School of Nursing
US Army Graduate Program in Anesthesia Nursing
Ranked #1 for 2011 in the US News & World Report “Best Graduate Nursing Anesthesia Programs.”
Application Deadline 7/01/2014 for class starting June 2015.
Only Direct Accession, Army Reserve, National Guard may also apply 11/1 for class starting 6/2015.
The US Army Graduate Program in Anesthesia Nursing mission is to produce clinicians, educated in the complexity of practice at the doctoral level and competent in the unique skills of anesthesia nursing. The graduate nurse anesthetist is prepared to function as a leader advocating for quality patient care in time of peace, and when necessary, in time of war, civil disorder, natural disaster or humanitarian missions.
The U.S. Army has prepared top quality Certified Registered Nurse Anesthetists (CRNAs) for nearly 50 years and since 1981, our graduates have earned a Masters Degree through our University based affiliations. We currently produce virtually all active duty Army CRNAs and provide specialized training in field anesthesia to ensure that our graduate nurse anesthetists are qualified to deploy in time of war, civil disorder, natural disaster or for humanitarian missions. Successful completion of this program results in a Doctorate in Nursing Practice degree in Nurse Anesthesia from Northeastern University School of Nursing and qualification to take the Certification Examination for Nurse Anesthetists.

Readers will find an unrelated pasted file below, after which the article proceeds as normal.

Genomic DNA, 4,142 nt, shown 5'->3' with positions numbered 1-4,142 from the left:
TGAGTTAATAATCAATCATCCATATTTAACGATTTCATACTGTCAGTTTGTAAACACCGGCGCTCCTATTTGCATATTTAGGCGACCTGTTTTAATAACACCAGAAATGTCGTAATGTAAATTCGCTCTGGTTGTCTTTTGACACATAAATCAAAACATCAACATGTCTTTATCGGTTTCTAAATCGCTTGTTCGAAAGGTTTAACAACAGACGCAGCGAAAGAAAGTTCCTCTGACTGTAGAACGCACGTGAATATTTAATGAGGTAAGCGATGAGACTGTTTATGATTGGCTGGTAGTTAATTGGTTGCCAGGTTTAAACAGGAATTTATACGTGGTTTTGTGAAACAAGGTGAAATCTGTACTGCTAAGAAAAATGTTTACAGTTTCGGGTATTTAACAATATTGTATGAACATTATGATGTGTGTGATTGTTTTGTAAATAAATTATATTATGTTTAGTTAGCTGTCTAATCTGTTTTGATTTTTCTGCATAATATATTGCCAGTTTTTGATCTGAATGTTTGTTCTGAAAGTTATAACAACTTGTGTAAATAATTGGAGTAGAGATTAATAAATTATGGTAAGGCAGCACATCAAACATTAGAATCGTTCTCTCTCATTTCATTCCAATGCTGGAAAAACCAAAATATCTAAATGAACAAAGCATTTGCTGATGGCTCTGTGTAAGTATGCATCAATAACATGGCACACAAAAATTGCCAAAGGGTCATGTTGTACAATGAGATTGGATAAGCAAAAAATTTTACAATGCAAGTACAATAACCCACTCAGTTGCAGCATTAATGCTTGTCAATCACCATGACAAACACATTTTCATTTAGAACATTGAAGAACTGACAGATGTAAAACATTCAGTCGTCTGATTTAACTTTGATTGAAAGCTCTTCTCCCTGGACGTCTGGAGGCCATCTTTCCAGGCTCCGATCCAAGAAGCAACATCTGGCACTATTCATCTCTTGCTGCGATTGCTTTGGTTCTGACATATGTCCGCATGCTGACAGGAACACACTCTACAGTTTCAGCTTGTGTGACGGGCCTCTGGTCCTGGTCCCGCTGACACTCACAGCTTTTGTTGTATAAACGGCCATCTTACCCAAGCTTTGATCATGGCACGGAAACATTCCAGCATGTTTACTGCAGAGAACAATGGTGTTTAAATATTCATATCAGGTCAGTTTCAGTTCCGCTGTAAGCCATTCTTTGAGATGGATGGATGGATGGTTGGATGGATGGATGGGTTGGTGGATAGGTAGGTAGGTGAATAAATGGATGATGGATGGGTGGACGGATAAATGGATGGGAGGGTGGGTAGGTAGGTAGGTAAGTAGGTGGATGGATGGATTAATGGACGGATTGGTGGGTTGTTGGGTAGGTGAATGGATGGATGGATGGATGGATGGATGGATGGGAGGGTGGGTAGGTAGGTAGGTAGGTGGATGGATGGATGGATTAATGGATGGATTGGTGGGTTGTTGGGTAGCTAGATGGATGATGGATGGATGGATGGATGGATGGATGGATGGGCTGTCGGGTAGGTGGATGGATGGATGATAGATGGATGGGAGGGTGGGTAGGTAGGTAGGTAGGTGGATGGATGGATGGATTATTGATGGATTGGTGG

The following represents a brief summary of the combined, suggested application and admission requirements for the U.S. Army Graduate Program in Anesthesia Nursing:
Effective Class Entering 2016
- BSN from an NLNAC or CCNE accredited program
- Two years "time on station" by date that PCS is required. * VA applicants are exempt from active duty requirement.
- Undergraduate GPA of 3.0 and an overall science GPA of 3.0
- Undergraduate statistics course.
- Undergraduate class in either Biochemistry or Organic Chemistry.
- At least one year of experience as a Registered Nurse in a critical care setting, defined by the Council on Accreditation:
“Critical care experience must be obtained in a critical care area within the United States, its territories, or a US military hospital outside of the United States. During this experience, the registered professional nurse is to have developed critical decision-making and psychomotor skills, competency in patient assessment, and the ability to use and interpret advanced monitoring techniques. A critical care area is defined as one where, on a routine basis, the registered professional nurse manages one or more of the following: invasive hemodynamic monitors (such as pulmonary artery catheter, CVP, arterial); cardiac assist devices; mechanical ventilation; and vasoactive infusions. Examples of critical care areas may include but are not limited to: SICU, CCU, MICU, PICU, NICU. Those who have experience in other areas may be considered provided they can demonstrate competence with managing unstable patients, invasive monitoring, ventilators, and critical care pharmacology.”